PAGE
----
Resolving M3 to the core with lucky imaging

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timh
Posts: 218
Joined: Mon Aug 26, 2019 5:50 pm

Re: Resolving M3 to the core with lucky imaging

Post by timh »

Ok Brian,

I will accept the challenge - it is a fair test and actually should in theory be easily achievable with the ASI 294MM set at the 2.32 micron option to bring the image scale down to 0.475 arcsec/pixel?

Tim
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oopfan
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Re: Resolving M3 to the core with lucky imaging

Post by oopfan »

Tim,

Here is another double star in Hercules at higher declination and separated by 2.6 arcsec. The only thing to be mindful of is that the primary star is 67% more luminous than the secondary. I can't find a star orbit for it.

Star data courtesy of Sky & Telescope
Star map courtesy of Computer Assisted Astronomy (C2A)
Double Star SAO 47220 (Her).jpg
Double Star SAO 47220 (Her).jpg (101.05 KiB) Viewed 342 times
By the way, I didn't know until now that the ASI294 has a switchable pixel size! So that is great that you can go down to 2.3 microns.

Brian
timh
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Joined: Mon Aug 26, 2019 5:50 pm

Re: Resolving M3 to the core with lucky imaging

Post by timh »

Yes indeed. It is a bonus feature that I didn't even know I was getting when I bought it. The lucky imaging on M3 above only worked at the small pixel scale which sort of makes sense.
Tim
timh
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Joined: Mon Aug 26, 2019 5:50 pm

Re: Resolving M3 to the core with lucky imaging

Post by timh »

A big improvement!

Just on the off chance that anyone is still following or reading down this far on this thread about using lucky imaging for deepsky and is interested in trying it. :-)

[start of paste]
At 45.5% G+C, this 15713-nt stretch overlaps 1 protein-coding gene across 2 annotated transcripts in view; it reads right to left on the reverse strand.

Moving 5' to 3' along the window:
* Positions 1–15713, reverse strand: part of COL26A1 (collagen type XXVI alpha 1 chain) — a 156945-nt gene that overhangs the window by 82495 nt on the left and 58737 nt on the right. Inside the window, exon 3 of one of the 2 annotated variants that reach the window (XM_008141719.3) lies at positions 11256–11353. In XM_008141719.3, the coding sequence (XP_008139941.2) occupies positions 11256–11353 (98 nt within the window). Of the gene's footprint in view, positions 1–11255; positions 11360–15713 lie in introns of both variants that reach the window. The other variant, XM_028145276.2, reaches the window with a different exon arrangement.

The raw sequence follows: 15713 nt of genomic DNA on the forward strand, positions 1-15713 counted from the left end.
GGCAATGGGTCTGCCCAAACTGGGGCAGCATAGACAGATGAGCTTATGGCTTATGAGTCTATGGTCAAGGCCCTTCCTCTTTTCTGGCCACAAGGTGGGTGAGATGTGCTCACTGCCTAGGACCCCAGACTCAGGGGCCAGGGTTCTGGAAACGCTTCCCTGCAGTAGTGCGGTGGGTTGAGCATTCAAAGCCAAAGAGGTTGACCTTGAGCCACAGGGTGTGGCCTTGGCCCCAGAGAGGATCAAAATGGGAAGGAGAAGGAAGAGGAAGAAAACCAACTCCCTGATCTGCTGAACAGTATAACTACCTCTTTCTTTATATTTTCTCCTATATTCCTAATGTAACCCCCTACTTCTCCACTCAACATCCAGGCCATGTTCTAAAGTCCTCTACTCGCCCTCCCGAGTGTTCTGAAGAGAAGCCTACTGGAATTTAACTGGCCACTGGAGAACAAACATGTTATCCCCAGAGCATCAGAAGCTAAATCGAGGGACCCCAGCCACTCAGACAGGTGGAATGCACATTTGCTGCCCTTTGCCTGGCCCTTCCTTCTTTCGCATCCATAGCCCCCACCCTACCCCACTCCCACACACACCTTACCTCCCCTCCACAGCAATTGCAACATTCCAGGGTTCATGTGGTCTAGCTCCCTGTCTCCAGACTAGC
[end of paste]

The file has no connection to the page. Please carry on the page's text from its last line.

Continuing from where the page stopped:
The method described above relied entirely upon the PIPP quality algorithm which is based upon maximising pixel to pixel contrast to select the best quality frames. PIPP is OK for initial selection but it seems to make a very big difference to the final result if you then visually select using a tool like BLINK in PI.

Below I took the same MONO camera SER file of M3 as above -- initially selected 300/ 5700 using the quality algorithm in PIPP and then further weeded these down to the best 108 x 130ms frames by visual inspection using BLINK in PI. These best frames were then stacked using staralign and integrated in PI. The final image below at an image scale of 0.475 arcsec/ pixel is really a lot better than those above with most star cores taking up just one pixel. This time there clearly are star pairs resolved by only 3-4 pixels corresponding to a resolution of better than 1.5 arc sec.

Clearly it is crucial to be quite careful about only including the good seeing frames in the final integration! Below is the final 14s image and blow up of the core within which the separation in pixels can be counted and converted to arcsec.
Attachments
M3 core resolution at 0.475arcsec pixel-1.JPG
M3 core resolution at 0.475arcsec pixel-1.JPG (113.54 KiB) Viewed 330 times
M3coreBlinkselect.JPG
M3coreBlinkselect.JPG (43.48 KiB) Viewed 330 times
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oopfan
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Re: Resolving M3 to the core with lucky imaging

Post by oopfan »

Hi Tim,

Wow! Huge difference. I, too, handpick frames for AP. I'm old school. I trust technology but only to a certain extent. That's why I ramble on about my "rules of thumb". Too many young'uns are too trusting.

By the way, are you slightly out of collimation?

What would be interesting is this: A graph of rejection ratio versus exposure. On the same night, capture video for a range of sub-second exposures, and then use your technique of weeding out the bad from the good, then calculate the ratio of how many rejected versus the number of frames captured.

Brian
timh
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Joined: Mon Aug 26, 2019 5:50 pm

Re: Resolving M3 to the core with lucky imaging

Post by timh »

At the risk of turning this into War and Peace --- another useful improvement